People confuse clowning with pretending to be a child, but a clown can play Coriolanus or Ophelia and it will be heartbreaking. That said, children are good clown teachers as they are so open and unaffected. My son Olly, who is seventeen and has Down’s syndrome, makes a great clown – not because he’s stupid, but because he’s so transparently delighted by surprising things. He and his peer group are so, so funny. Olly has such an unerring aim for the hilarious in every situation and it’s a constant artistic challenge to me, because it’s so authentic. It moves people. Whatever mood he’s in, he draws powerful reactions out of other people, both good and bad. The other night, we went for a drink down by the river and there was a very average busker singing. Ollie just started to dance on his own. I wish I could do that. I wish I had the courage to let myself go, to dance to this average tune, and enjoy myself in this golden light on this beautiful day. I envy it. It brings me so much joy.

Butch Cassidy and the Sundance Kid
I first watched Butch Cassidy and the Sundance Kid when I was about 13. I was at boarding school in England, my parents lived in Australia, and it was a bleak time in my life. Occasionally, the school would put up a big screen in the school gym and show a film. The one I really remember is Butch Cassidy and the Sundance Kid, which was an awakening on every level! After seeing it, I was desperately in love with Robert Redford, and also wished that I looked like him! I just loved the film. I loved the music, I loved the bicycle scene, I loved the humor, I loved the rapport between the actors, I loved the anarchy, I loved the colors. At that time, I was in a system of strict rules, and was thrilled by the idea of being an outlaw who broke the rules and had fun and sat on the handlebars of bikes and had complex, grown-up, confused relationships, and who was inevitably going to die with their best friend in a shootout. All three of the lead actors – Robert Redford, Paul Newman and Katherine Ross – are absolute favorites. My middle child is called Luke, mainly after Cool Hand Luke, even though that film didn’t end so well …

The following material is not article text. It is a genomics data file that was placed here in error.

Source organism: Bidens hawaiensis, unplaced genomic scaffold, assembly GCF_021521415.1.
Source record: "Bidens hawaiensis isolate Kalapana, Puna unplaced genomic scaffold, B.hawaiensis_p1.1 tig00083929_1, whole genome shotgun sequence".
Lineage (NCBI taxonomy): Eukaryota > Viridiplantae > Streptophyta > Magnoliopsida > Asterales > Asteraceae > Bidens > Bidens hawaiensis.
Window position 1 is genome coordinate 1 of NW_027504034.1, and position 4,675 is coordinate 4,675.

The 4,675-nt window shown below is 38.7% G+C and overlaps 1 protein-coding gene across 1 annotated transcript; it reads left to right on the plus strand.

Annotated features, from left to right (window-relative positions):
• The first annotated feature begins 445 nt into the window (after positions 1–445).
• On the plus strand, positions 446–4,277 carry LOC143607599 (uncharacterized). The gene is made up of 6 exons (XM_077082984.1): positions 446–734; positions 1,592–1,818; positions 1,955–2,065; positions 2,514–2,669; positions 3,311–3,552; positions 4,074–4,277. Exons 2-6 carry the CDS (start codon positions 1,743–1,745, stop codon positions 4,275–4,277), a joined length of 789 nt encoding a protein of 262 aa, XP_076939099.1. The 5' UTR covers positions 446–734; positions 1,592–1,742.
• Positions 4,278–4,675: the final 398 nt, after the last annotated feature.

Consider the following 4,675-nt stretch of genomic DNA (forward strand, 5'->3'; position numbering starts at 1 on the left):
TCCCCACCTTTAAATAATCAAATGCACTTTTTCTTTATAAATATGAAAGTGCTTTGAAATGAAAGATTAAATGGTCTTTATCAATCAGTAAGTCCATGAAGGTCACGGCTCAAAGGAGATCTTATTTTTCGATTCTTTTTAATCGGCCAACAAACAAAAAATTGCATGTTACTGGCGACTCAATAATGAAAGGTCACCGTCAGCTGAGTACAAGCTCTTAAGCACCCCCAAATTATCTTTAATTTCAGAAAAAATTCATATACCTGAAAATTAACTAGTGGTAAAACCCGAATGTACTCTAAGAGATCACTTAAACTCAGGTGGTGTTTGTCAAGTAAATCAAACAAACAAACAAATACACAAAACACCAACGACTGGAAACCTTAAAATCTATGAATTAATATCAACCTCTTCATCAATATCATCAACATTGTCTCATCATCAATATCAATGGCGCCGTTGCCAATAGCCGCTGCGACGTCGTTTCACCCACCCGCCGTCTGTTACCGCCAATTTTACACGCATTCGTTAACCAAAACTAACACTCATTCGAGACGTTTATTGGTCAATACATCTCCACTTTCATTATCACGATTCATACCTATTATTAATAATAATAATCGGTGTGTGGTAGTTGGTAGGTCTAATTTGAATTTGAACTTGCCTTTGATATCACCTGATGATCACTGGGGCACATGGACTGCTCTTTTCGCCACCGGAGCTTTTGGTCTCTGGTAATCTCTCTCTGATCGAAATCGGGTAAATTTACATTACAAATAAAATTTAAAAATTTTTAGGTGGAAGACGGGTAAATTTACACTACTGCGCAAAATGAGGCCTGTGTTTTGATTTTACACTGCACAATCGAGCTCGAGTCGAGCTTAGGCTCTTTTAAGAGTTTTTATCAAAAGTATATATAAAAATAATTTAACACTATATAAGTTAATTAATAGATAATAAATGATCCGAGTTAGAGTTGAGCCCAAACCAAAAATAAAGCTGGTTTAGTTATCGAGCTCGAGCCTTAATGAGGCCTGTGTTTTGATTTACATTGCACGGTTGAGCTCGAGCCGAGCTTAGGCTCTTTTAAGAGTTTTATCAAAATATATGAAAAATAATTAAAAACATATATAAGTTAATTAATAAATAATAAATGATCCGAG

Katherine Ross, Robert Redford and Paul Newman in Butch Cassidy and the Sundance Kid.

I think Butch Cassidy and the Sundance Kid has had an effect on my work. British comedy has had a major flirtation with darkness, but there’s love at the center of that film – the outsider and the rule-breaker working out their own honor system. It leaves you feeling profoundly moved, and there’s just so much joy in it. At one point in my work, I consciously turned from the comedy of hate to the comedy of love, the comedy of goof. And I think the jokes look really similar, but they’re inspired by different things. The comedy of hate is born of standing in a checkout queue behind someone really annoying and then doing an impression of that person because you were so irritated by them. And comedy of love and goof comes from noticing the ridiculous things you do, or the bad things you do. And it makes you write those jokes in a very different way.

Featured image by David Dare Parker shows Sally Phillips in How to Please a Woman.

Award-winning actor, writer, and comedian-presenter Sally Phillips is currently starring in the comedy How to Please a Woman, which opens in theaters on July 29. She is known for her roles in I’m Alan Partridge, Smack the Pony, Green Wing and Miranda. She is also Clare in Radio 4’s Sony Award-winning Clare in the Community, Shazzer in the Bridget Jones trilogy and Minna Hakkinen, former Finnish PM in Veep. In 2016, she fronted the BBC2 documentary A World Without Down’s Syndrome?, exploring the UK screening policy’s ethical implications. It won the Radio Times Readers Awards and Sandord St Martin Awards for Best Single Documentary and was shown worldwide. In 2019 Sally and Ronni Ancona founded the production company Captain Dolly, a subsidiary of Film Soho, and they have scripts in development for both film and TV. Sally is currently writing The Wedding with Nisti Sterk and Nick Hornby for the Swedish Production company, Jarowski. Most recently Sally became the host of Sunday Morning Live, co-presenting with Sean Fletcher. (Photo by David Dare Parker.)